One of most favorable attributes of home school is the variety of ways you can fashion a homeschooling course. You can choose from one of the ten most popular teaching methods or design you own to fit your child and your family’s lifestyle. There are literally dozens of ways you can put course together.
Some of the more traditional methods would require textbooks, lesson plans and maybe workbooks to complete the work. Others are a little less stringent and eclectic and may be centered more around everyday sources of learning, like learning to sew or cook. Others center their learning on courses either downloaded from the internet or real-time learning on websites. Yet another way would entail the use of correspondence courses to home school. These are usually associated with programs that also grade the work the student does and tracks it like a public school to assemble a transcript of the learning that was done. Both the Universities of Nebraska and Oklahoma offer distance learning as well as several private correspondence schools.
Besides correspondence schools, which like for you to lock in a whole year at a time, there are subscription schools. Some only offer daily lessons on the computer for kids aged kindergarten to eighth grade, while others take it all the way through high school and offer diplomas as a result.
But because homeschooling is so flexible, you can also design a curriculum with a little of each method of teaching. You can have textbooks for certain subjects, use video either from a DVD or the Internet or even use tutors to teach certain advanced science or math classes. When teaching high school subjects, these resources will come in very handy and they are numerous.
As far as costs go, correspondence schools seem to be the most expensive way to put together a homeschooling course. The two university schools mentioned charge $ 300-$ 400 per subject per semester, which could run about $ 3,000-$ 4,000 per school year per student. The other private correspondence school charges in the range of $ 1,000-$ 1,900 for a school year depending on whether the course is online or in writing.
Subscription schools charge month-to-month and the rates are as low as $ 20 per month per child; a huge difference from correspondence schools. They claim their courses can be tailored for the individual child and let them take all the time they need to finish any lesson. They also track grade scores and store them. It would seem you would just set a standard time of day to sit your student down at the computer, turn it on and log into the school’s website and walk away until their lessons for the day are done.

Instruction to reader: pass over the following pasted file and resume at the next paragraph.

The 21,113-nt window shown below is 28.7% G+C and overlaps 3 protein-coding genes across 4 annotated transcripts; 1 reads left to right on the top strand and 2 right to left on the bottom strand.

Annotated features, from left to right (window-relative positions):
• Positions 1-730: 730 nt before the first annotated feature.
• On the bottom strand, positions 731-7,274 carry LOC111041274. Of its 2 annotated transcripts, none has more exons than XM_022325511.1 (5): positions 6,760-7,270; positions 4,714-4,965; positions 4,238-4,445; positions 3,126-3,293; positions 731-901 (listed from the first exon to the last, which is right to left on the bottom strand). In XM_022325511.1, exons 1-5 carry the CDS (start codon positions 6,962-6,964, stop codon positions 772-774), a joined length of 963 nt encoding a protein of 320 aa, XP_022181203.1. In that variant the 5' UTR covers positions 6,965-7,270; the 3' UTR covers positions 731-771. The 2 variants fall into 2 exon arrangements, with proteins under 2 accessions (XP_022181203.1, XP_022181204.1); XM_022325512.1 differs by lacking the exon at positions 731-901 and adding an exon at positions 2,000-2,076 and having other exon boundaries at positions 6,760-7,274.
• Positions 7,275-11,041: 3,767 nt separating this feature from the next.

This would be too techie for some parents, but it might serve as a supplemental method of teaching to break up what otherwise might become a dull day. With the relatively low fees involved, this might be a tempting resource to use. They even have multi-unit courses on things like the life of Thomas Jefferson or how locomotives work or the story of the California Gold Rush. The service might serve as a source of entertainment that also teaches in a fun way.
As you can see, if you’re putting together a homeschooling course, there are numerous resources readily at hand to do it.
A J Adams has had a keen interest in home schooling for a number of years. With several public school teachers in his family, he has had many discussions regarding current school problems. He’s heard many suggestions, one of which was the growing number of children being home schooled. After a thorough period of research, he decided to write an article about homeschooling course. He will be submitting more in future articles. Mr. Adams also owns and maintains a website with his wife at http://www.elementary-home-schools.com where you can get a free 10-part mini-course on homeschooling.